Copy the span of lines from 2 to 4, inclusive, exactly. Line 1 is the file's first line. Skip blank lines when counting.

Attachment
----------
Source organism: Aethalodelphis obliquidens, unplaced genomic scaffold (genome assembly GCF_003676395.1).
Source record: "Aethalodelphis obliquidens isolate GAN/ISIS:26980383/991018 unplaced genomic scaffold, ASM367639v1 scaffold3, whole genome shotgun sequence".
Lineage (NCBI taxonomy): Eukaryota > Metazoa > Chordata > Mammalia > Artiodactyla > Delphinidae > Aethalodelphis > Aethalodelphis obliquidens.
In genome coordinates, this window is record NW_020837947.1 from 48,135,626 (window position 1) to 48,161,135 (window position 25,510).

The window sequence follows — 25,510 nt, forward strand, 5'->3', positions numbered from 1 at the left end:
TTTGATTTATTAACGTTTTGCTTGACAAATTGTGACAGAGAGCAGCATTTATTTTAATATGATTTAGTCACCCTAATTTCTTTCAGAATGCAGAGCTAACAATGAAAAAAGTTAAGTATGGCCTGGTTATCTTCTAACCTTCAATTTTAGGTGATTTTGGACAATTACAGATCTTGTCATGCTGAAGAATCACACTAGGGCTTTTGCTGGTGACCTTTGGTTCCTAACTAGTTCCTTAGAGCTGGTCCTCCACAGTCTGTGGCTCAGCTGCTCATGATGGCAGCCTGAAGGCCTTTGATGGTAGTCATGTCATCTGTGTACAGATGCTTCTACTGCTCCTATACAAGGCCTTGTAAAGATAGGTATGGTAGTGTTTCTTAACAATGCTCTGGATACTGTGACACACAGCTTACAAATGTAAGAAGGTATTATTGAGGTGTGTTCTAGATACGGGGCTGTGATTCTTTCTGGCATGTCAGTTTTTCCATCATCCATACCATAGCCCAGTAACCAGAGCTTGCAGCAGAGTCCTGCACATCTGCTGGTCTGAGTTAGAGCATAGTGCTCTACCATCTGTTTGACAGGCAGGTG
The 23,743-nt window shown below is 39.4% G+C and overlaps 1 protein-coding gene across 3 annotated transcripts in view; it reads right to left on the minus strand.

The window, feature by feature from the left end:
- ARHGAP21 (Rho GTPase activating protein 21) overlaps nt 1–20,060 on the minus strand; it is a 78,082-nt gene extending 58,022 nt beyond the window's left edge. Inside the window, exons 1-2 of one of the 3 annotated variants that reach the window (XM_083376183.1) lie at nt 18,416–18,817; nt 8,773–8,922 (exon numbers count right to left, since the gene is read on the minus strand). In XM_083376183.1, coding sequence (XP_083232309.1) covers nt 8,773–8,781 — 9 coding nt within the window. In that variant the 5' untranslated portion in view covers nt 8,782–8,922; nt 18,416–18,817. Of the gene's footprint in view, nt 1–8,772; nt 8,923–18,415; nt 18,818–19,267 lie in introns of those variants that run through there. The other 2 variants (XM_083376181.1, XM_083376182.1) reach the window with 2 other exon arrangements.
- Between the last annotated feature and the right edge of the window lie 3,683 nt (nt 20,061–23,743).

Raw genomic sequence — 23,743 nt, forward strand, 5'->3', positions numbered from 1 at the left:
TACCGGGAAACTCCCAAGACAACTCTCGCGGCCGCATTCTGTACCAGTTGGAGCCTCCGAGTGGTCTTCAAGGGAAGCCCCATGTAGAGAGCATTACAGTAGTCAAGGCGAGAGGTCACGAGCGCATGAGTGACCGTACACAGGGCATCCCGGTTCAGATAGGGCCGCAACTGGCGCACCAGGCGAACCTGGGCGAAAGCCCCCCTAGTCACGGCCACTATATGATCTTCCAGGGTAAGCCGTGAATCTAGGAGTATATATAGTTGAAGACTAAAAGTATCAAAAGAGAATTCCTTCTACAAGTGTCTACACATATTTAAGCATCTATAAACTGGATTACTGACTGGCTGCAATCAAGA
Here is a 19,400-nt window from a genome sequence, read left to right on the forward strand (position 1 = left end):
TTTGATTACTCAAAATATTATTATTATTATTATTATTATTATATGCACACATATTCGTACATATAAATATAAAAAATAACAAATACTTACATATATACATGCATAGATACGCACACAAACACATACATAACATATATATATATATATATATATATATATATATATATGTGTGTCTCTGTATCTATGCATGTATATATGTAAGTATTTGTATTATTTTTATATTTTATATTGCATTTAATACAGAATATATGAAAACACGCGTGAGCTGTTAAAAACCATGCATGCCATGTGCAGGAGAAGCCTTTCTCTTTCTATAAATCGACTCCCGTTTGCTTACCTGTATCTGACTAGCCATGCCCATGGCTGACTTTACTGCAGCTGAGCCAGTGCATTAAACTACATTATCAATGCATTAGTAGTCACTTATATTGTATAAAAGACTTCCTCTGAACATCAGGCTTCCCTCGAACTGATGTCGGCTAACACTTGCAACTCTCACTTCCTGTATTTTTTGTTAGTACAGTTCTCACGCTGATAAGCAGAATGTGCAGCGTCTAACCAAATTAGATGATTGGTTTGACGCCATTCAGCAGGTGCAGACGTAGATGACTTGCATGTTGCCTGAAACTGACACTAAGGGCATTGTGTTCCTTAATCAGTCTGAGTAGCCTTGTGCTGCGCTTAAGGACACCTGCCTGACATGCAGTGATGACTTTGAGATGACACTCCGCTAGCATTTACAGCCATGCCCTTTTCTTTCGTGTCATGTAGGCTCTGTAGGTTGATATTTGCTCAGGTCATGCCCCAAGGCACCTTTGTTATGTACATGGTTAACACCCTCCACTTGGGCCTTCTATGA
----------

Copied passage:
Source record: "Aethalodelphis obliquidens isolate GAN/ISIS:26980383/991018 unplaced genomic scaffold, ASM367639v1 scaffold3, whole genome shotgun sequence".
Lineage (NCBI taxonomy): Eukaryota > Metazoa > Chordata > Mammalia > Artiodactyla > Delphinidae > Aethalodelphis > Aethalodelphis obliquidens.
In genome coordinates, this window is record NW_020837947.1 from 48,135,626 (window position 1) to 48,161,135 (window position 25,510).